About Infectious Mononucleosis (Mono)

Key points

  • Infectious mononucleosis, also called “mono,” is a contagious disease.
  • Most people with mono get better in 2 to 4 weeks, but some may feel fatigued for several more weeks.
  • There is no vaccine to protect against infectious mononucleosis.
College student experiencing fatigue from mono.

What is it

Infectious mononucleosis is a contagious disease most commonly caused by Epstein-Barr virus (EBV). Other viruses can also cause this disease.

Infectious mononucleosis is common among teenagers and young adults, especially college students. At least 1 out of 4 teenagers and young adults who get infected with EBV will develop infectious mononucleosis.

Sign and symptoms

When you feel sick‎

Typical symptoms of infectious mononucleosis usually appear 4 to 6 weeks after you get infected with EBV. Symptoms may develop slowly and may not all occur at the same time.

Symptoms of infectious mononucleosis include:

  • Extreme fatigue
  • Fever
  • Sore throat
  • Headaches and body aches
  • Swollen lymph nodes in the neck and armpits
  • Swollen liver or spleen or both
  • Rash

Enlarged spleen and a swollen liver are less common symptoms. For some people, their liver or spleen or both may remain enlarged even after their fatigue ends.

While most people get better in 2 to 4 weeks, some may feel fatigued for several more weeks. Occasionally, the symptoms of infectious mononucleosis can last for 6 months or longer.

Causes and spread

EBV is the most common cause of infectious mononucleosis, but other viruses can cause this disease. Typically, these viruses spread most commonly through bodily fluids, especially saliva.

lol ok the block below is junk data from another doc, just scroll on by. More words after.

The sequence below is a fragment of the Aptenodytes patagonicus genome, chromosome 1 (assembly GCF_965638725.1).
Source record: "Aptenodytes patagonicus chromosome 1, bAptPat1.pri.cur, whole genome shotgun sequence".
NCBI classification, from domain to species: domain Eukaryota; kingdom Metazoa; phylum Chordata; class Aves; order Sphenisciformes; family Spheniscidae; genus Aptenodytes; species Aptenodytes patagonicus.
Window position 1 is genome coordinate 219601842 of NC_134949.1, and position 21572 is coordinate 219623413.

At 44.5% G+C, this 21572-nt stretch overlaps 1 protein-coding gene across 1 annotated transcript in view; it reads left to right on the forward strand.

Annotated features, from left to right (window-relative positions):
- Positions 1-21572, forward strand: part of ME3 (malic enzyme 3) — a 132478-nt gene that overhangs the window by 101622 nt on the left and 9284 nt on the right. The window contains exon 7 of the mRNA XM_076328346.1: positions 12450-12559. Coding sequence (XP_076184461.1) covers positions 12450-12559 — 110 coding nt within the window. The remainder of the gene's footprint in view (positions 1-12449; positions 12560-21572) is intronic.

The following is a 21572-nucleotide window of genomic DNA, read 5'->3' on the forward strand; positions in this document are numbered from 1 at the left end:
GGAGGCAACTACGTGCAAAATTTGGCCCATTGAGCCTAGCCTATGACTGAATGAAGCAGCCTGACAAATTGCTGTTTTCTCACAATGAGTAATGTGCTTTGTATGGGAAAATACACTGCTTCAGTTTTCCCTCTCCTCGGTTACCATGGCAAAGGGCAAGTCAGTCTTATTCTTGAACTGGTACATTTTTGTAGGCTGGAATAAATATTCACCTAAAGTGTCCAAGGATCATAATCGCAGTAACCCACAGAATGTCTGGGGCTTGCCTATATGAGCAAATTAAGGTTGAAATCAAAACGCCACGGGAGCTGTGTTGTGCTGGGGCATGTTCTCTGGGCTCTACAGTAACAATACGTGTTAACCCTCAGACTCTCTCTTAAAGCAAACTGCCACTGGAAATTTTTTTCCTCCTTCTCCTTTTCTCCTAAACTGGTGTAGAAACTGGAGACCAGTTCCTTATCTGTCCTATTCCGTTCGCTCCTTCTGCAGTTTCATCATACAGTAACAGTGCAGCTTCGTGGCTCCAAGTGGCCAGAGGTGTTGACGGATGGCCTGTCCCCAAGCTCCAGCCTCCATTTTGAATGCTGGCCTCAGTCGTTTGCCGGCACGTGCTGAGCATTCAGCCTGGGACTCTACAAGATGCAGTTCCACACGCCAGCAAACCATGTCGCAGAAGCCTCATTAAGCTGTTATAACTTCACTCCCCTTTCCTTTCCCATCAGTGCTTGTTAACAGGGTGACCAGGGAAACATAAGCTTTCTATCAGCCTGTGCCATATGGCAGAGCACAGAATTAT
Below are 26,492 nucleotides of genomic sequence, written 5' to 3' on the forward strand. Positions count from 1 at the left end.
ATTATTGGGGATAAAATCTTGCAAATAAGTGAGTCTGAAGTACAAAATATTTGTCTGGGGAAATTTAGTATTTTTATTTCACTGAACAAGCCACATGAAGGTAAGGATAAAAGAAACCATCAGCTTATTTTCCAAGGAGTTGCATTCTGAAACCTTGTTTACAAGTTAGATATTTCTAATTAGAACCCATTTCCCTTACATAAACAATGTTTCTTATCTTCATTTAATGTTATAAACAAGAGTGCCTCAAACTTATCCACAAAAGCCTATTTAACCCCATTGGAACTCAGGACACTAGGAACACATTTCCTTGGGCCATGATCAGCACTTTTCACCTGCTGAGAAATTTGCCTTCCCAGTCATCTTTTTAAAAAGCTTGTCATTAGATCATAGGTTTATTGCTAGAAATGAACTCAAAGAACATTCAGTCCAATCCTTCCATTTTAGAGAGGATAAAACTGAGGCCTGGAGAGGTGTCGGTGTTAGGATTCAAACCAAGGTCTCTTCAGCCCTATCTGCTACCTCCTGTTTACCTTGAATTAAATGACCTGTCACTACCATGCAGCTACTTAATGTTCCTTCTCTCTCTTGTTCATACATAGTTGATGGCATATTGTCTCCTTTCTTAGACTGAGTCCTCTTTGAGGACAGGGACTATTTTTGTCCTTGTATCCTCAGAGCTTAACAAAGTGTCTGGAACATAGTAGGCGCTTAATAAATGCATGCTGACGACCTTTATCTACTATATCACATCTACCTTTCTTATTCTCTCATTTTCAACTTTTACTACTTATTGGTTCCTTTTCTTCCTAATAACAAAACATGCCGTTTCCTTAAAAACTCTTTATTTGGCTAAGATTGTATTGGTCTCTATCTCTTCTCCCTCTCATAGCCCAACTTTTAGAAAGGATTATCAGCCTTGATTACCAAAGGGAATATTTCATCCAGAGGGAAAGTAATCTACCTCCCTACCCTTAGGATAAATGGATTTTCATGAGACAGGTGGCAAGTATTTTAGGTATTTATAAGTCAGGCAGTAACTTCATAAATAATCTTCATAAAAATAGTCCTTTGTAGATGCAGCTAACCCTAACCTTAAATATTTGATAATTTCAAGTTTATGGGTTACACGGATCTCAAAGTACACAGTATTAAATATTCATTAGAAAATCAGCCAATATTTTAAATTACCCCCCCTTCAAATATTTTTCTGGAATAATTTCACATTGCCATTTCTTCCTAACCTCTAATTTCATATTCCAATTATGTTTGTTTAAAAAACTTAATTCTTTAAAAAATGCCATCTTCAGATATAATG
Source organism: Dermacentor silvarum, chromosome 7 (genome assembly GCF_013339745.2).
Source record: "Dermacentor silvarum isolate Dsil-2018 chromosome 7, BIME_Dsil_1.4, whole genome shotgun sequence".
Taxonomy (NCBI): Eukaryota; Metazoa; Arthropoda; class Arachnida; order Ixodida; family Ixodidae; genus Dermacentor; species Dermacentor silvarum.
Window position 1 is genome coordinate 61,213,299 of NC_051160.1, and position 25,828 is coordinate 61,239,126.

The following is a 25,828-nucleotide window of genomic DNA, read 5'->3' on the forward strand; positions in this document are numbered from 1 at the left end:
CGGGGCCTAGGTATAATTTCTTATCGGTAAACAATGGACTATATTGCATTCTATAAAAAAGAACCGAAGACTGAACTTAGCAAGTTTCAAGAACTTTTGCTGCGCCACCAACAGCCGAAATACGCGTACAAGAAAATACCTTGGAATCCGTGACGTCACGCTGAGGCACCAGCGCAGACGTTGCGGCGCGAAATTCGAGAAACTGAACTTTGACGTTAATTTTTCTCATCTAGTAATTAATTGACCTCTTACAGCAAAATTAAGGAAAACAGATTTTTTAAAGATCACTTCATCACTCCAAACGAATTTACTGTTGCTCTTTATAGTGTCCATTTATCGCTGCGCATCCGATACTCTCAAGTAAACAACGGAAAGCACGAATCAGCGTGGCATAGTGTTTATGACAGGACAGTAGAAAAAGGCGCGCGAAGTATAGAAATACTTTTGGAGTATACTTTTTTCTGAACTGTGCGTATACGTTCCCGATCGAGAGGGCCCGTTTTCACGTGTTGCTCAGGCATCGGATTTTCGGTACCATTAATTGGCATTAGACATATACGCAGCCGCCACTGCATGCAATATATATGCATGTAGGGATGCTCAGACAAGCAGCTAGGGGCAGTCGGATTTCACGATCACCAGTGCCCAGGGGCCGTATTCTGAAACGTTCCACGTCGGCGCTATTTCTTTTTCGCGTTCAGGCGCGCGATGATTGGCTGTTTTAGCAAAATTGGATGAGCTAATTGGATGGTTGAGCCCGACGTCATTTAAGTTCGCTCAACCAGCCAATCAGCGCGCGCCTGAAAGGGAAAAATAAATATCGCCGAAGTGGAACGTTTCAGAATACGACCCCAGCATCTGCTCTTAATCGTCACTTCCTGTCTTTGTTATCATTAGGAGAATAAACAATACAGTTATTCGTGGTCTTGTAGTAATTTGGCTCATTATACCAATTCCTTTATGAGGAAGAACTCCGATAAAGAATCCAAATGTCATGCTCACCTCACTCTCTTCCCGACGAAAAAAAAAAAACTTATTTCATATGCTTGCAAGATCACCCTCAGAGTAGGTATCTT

However, these viruses can also spread through blood and semen during sexual contact, blood transfusions, and organ transplantations.

Keep Reading: How EBV Spreads

Other causes

Other infections that can cause infectious mononucleosis include:


There is no vaccine to protect against infectious mononucleosis.

You can help protect yourself by not kissing people who have infectious mononucleosis; or sharing drinks, food, or personal items (like toothbrushes) with them.

Testing and diagnosis

Healthcare providers typically diagnose infectious mononucleosis based on symptoms.

Laboratory tests are not usually needed to diagnose infectious mononucleosis. However, specific tests may be needed for patients who do not have a typical case of infectious mononucleosis.

The blood work of patients who have infectious mononucleosis due to EBV infection may show:

  • More white blood cells (lymphocytes) than normal
  • Unusual looking white blood cells (atypical lymphocytes)
  • Fewer than normal neutrophils or platelets
  • Abnormal liver function

Treatment and recovery

Most people get better in 2 to 4 weeks. You can help relieve symptoms of infectious mononucleosis by:

  • Drinking fluids to stay hydrated
  • Getting plenty of rest
  • Taking over-the-counter medications for pain and fever

Do not take penicillin antibiotics

If you have infectious mononucleosis, you should not take penicillin antibiotics like ampicillin or amoxicillin. Based on the severity of the symptoms, a healthcare provider may recommend treatment of specific organ systems affected by infectious mononucleosis.

Avoid contact sports

Because your spleen may become enlarged as a result of infectious mononucleosis, you should avoid contact sports until you fully recover. Participating in contact sports can be strenuous and may cause the spleen to rupture.